California has had for over six months new language requirements for notarized documents. CA Senate Bill 1050 (Stats 2014, ch. 197) requires that a pre-printed consumer notification must be included on all California Acknowledgment, Jurat, and Proof of Execution by Subscribing Witness certificates. The consumer notification needs to be clear and legible in a box.
The new requirements went into effect as of January 1, 2015 but people are still trying to file forms with the Alameda County Clerk-Recorder’s Office (and other agencies) that fail to meet the new standards. They are sent over to the Alameda County Law Library with the agency’s sample language handout in an effort to obtain a form that includes up-to-date language. These people are usually self-represented and unfamiliar with what is a notary’s purpose – exactly the consumers for whom the new California language was written. The language in the box presents a simple explanation that the notary’s role involves the signing and he/she has no responsibility as to the validity of the text or purpose of the document.
Here is an explanation of the difference between the two types of certificates taken from an article posted on the National Notary Association website — Understanding the Key Differences Between Notary Acknowledgment and Jurat Certificates .
Acknowledgement — The purpose of the acknowledgment is to ensure that the signer of a document is who he/she says claims and that he/she voluntarily signed the document. Required by many important documents, such as deed, mortgages, deeds of trust and powers of attorney.
Jurat — The main purpose of the jurat (“subscribed and sworn to (or affirmed)”) is to require that the signer be compelled to truthfulness regarding content of the document. This is accomplished by the notary administering an oath or affirmation. Jurats are often performed on affidavits and depositions. An example — affidavit of death of joint tenant.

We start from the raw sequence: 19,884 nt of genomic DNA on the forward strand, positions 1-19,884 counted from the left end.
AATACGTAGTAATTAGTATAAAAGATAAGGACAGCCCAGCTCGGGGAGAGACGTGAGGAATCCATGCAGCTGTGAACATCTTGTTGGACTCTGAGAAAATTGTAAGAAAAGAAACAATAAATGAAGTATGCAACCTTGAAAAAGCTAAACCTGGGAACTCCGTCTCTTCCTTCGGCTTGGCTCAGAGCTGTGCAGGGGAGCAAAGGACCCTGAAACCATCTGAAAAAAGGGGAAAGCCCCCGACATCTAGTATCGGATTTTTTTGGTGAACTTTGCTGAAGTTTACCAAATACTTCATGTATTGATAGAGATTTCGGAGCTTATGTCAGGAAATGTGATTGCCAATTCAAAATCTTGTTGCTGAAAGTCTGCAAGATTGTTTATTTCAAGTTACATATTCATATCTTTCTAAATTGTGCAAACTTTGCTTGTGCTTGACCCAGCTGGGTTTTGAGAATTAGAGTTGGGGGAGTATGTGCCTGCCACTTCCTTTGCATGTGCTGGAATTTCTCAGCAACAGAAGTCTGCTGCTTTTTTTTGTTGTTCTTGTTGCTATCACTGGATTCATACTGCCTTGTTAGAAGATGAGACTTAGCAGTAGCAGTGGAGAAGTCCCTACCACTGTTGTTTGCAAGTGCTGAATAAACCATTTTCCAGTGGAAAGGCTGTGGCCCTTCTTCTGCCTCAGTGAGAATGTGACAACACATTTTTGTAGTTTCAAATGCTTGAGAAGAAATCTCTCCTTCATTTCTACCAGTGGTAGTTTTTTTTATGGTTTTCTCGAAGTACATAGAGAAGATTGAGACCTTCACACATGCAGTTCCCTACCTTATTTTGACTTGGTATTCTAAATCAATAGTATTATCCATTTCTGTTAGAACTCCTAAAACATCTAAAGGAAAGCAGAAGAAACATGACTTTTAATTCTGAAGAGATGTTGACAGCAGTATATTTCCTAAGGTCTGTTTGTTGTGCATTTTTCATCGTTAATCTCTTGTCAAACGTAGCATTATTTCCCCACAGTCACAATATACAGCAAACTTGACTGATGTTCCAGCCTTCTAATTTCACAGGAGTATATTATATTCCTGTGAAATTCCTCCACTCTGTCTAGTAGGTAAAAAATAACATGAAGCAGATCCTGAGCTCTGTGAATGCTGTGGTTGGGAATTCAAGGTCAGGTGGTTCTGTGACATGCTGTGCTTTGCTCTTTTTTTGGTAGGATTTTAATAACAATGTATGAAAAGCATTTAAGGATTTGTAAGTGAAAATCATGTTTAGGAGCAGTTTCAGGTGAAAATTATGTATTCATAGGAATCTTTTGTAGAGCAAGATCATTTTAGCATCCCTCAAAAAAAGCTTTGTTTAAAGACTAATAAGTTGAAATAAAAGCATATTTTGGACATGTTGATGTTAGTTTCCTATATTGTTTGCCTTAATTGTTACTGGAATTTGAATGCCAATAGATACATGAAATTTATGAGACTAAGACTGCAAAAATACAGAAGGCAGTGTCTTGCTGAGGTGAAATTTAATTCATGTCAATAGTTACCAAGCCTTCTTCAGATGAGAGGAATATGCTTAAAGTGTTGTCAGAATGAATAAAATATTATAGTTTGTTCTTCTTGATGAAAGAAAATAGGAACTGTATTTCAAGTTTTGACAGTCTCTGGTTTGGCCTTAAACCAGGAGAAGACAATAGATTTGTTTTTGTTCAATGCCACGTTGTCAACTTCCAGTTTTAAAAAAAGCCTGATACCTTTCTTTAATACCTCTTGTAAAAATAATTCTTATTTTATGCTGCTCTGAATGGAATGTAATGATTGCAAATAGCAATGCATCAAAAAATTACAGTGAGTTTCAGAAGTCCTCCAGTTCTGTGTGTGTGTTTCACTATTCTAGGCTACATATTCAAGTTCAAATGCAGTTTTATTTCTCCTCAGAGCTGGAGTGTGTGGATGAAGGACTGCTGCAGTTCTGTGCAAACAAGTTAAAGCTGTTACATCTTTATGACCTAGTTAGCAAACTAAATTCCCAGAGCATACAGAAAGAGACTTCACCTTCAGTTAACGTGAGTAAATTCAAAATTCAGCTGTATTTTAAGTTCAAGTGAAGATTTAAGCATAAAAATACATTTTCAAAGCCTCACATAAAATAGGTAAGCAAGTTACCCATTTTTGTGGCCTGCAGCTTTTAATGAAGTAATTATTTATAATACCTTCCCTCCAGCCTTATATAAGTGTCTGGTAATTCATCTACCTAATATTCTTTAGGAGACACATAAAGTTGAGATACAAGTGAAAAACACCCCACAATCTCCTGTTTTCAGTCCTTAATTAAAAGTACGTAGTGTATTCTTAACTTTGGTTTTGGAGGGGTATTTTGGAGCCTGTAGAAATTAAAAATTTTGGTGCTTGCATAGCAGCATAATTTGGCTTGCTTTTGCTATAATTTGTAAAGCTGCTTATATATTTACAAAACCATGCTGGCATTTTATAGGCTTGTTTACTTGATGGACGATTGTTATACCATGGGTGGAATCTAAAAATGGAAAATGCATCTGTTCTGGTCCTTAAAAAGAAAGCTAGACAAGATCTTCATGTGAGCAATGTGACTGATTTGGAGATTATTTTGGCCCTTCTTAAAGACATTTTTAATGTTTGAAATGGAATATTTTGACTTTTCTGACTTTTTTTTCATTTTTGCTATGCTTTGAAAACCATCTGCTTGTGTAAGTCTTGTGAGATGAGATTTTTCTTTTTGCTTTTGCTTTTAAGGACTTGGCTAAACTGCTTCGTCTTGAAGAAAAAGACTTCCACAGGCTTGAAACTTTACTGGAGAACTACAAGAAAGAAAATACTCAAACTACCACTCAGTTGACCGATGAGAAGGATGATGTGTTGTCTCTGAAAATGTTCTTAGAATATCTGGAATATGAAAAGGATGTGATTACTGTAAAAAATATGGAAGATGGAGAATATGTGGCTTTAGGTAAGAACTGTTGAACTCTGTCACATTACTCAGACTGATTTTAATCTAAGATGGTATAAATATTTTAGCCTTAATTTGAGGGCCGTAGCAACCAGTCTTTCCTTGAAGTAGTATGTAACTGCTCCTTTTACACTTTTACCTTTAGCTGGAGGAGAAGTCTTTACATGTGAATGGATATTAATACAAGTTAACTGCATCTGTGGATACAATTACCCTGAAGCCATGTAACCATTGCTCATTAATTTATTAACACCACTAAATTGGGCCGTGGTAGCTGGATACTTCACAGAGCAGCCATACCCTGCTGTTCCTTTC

Some other terms related to the work of notaries:
Affidavit — a written statement prepared by or on behalf of a person (known as the affiant) who swears that what it contains is true and accurate. It usually recites facts based on the affiant’s personal knowledge … or states an opinion that the affiant professes to be qualified to state. It must be sworn to before someone authorized to administer oaths, such as a notary public, who validates the signature and affirms that an oath of affirmation was administered. A declaration is similar to an affidavit in content, but it does not have to be sworn to. (The Redbook: A Manual on Legal Style, Section 19.1)
Proof of execution — This notary act takes place when a subscribing witness or executing witness appears before a notary and swears that another particular person signed a document. This is the only notary act where someone can be notarized without appearing before a notary public.
Difference Between Oaths and Affirmations — While both oaths and affirmations are notarial acts that compel a person to tell the truth, an oath is a solemn, spoken pledge to God or a Supreme Being, while an affirmation is a spoken pledge made on the signer’s personal honor with no reference to a higher power. Either is considered acceptable and a signer may choose which he prefers.
Remember: Be careful what you search for.
At least one of the patrons who tried to record a deed with an out of date certificate was an example of how legal information can achieve an eternal life on the Internet. Browser search results may pull up a form that states in its title that it is a “California quit claim deed.” A searcher needs to ask – When was it uploaded? Who uploaded it? Is the web site a reliable one? Are well-informed people editing, adding and removing information from this site?
The county law library collection relies on professionally edited legal reference sources. The legal publishers are in the business of providing up-to-date information for lawyers and self-represented litigants (at a steep price because of their value to researchers.) This is another reason why continued support for public county law libraries is so important.
No, everything isn’t on the Internet.